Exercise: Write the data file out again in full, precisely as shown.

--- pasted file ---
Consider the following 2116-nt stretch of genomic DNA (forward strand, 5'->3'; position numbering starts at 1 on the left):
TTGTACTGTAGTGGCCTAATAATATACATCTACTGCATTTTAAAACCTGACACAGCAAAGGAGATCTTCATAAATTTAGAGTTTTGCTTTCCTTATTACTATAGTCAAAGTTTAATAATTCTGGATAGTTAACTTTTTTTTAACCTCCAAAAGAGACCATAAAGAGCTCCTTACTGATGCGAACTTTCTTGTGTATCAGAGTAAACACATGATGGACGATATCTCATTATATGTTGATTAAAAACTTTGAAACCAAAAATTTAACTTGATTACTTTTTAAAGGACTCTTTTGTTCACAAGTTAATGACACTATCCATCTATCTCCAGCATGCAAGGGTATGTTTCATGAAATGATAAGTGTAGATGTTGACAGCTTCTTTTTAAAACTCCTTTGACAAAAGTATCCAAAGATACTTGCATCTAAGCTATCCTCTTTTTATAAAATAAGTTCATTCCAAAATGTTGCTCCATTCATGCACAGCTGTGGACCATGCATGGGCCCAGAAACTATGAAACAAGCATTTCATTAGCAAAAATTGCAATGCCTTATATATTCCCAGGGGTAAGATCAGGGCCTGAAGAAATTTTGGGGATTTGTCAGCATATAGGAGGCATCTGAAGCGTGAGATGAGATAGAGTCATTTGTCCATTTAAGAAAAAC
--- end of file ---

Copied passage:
Consider the following 2116-nt stretch of genomic DNA (forward strand, 5'->3'; position numbering starts at 1 on the left):
TTGTACTGTAGTGGCCTAATAATATACATCTACTGCATTTTAAAACCTGACACAGCAAAGGAGATCTTCATAAATTTAGAGTTTTGCTTTCCTTATTACTATAGTCAAAGTTTAATAATTCTGGATAGTTAACTTTTTTTTAACCTCCAAAAGAGACCATAAAGAGCTCCTTACTGATGCGAACTTTCTTGTGTATCAGAGTAAACACATGATGGACGATATCTCATTATATGTTGATTAAAAACTTTGAAACCAAAAATTTAACTTGATTACTTTTTAAAGGACTCTTTTGTTCACAAGTTAATGACACTATCCATCTATCTCCAGCATGCAAGGGTATGTTTCATGAAATGATAAGTGTAGATGTTGACAGCTTCTTTTTAAAACTCCTTTGACAAAAGTATCCAAAGATACTTGCATCTAAGCTATCCTCTTTTTATAAAATAAGTTCATTCCAAAATGTTGCTCCATTCATGCACAGCTGTGGACCATGCATGGGCCCAGAAACTATGAAACAAGCATTTCATTAGCAAAAATTGCAATGCCTTATATATTCCCAGGGGTAAGATCAGGGCCTGAAGAAATTTTGGGGATTTGTCAGCATATAGGAGGCATCTGAAGCGTGAGATGAGATAGAGTCATTTGTCCATTTAAGAAAAAC